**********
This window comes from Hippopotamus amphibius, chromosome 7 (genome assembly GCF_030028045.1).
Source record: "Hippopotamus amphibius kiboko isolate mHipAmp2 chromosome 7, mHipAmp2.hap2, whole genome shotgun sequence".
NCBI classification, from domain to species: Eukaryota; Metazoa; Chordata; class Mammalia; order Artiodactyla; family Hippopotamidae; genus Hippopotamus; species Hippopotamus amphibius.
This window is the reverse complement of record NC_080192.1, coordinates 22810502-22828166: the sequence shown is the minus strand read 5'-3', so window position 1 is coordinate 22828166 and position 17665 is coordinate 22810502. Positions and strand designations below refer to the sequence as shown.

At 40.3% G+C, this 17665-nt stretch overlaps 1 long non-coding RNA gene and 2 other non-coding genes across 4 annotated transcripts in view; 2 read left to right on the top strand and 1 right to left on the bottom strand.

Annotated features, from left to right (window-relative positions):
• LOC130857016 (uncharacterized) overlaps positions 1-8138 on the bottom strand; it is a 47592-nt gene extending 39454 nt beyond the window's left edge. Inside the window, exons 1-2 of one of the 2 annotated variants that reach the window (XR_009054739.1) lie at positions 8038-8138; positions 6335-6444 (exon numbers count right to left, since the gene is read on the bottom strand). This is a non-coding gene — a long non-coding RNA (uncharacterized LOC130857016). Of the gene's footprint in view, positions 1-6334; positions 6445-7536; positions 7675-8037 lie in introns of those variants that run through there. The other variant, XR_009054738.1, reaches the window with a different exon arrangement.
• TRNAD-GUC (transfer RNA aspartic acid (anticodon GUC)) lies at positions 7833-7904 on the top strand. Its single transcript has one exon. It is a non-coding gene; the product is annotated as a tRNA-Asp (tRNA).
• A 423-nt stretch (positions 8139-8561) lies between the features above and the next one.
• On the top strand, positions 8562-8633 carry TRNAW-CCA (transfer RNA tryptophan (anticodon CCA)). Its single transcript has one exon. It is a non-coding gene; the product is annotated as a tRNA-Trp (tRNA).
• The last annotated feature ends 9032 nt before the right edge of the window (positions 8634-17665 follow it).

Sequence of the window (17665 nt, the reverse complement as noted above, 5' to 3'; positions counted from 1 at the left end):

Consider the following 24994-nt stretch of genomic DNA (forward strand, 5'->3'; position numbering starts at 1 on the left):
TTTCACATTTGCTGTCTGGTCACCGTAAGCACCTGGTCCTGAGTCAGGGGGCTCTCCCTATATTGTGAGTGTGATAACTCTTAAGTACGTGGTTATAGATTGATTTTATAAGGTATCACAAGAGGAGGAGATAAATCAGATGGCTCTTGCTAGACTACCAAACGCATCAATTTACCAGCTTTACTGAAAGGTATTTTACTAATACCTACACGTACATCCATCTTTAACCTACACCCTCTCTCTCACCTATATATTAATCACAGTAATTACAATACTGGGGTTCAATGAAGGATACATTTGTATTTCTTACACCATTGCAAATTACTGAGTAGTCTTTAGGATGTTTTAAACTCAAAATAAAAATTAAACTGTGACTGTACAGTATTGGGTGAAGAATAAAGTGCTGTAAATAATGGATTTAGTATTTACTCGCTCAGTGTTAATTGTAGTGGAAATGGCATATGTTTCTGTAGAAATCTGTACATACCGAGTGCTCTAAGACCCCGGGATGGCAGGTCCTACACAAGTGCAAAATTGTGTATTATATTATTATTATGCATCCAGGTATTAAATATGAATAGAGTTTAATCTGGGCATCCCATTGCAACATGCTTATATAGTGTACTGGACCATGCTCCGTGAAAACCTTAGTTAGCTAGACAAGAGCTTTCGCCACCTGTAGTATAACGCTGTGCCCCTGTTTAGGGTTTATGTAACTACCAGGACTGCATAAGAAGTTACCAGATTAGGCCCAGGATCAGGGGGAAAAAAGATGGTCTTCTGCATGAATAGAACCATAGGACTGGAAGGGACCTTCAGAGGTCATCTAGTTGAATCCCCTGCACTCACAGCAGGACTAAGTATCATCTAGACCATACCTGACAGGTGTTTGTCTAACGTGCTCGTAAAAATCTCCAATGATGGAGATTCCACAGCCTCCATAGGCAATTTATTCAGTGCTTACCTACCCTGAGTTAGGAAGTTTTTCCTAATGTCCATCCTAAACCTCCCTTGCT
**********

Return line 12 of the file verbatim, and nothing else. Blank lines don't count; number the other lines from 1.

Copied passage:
Sequence of the window (17665 nt, the reverse complement as noted above, 5' to 3'; positions counted from 1 at the left end):